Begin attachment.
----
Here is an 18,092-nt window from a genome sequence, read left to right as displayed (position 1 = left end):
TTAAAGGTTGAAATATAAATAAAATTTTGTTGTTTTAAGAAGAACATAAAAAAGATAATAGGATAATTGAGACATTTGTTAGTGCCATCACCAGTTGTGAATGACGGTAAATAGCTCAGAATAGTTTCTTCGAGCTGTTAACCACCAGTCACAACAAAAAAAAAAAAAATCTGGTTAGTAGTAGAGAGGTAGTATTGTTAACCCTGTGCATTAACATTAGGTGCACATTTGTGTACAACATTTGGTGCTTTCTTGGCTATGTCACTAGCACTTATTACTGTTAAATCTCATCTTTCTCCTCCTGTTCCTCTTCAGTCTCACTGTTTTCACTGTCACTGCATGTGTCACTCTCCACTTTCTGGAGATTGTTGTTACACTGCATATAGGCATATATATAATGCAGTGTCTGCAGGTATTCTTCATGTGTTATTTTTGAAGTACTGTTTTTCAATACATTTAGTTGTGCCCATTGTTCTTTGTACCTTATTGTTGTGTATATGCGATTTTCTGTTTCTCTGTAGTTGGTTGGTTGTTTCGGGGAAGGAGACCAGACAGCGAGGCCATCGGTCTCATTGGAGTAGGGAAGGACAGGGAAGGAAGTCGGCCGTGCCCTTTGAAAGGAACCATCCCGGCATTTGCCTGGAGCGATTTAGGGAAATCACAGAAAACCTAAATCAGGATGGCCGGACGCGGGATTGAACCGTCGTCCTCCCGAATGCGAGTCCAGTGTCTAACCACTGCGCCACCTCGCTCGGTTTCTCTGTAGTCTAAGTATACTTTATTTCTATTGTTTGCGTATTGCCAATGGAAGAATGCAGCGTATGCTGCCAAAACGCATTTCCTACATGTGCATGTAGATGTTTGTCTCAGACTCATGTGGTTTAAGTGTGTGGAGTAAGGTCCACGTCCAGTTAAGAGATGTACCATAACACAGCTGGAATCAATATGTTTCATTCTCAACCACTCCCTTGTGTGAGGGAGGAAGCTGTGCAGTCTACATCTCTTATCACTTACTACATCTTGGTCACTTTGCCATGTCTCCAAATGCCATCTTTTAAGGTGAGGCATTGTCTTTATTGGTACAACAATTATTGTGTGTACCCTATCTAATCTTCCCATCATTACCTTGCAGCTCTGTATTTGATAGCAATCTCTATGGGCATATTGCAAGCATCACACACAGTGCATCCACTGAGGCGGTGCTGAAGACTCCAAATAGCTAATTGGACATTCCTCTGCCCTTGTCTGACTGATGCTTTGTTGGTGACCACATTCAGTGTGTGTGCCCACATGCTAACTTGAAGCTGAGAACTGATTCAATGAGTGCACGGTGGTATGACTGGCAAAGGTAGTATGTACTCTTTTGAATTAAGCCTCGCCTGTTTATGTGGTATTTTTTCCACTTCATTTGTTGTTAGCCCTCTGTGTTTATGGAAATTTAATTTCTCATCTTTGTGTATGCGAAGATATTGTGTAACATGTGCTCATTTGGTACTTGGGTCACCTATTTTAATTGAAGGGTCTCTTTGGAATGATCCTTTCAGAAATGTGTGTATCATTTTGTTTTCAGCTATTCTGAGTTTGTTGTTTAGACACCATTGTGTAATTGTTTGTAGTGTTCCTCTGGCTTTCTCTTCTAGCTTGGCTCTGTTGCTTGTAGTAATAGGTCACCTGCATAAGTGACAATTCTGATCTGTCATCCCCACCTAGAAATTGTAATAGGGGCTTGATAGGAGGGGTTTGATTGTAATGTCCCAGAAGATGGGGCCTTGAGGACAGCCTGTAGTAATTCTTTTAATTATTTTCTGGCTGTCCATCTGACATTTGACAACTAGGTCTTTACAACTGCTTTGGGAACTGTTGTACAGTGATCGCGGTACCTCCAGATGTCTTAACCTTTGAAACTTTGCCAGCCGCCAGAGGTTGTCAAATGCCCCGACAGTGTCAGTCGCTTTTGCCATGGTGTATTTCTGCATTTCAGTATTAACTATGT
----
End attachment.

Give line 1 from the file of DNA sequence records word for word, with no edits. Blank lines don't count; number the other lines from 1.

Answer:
Here is an 18,092-nt window from a genome sequence, read left to right as displayed (position 1 = left end):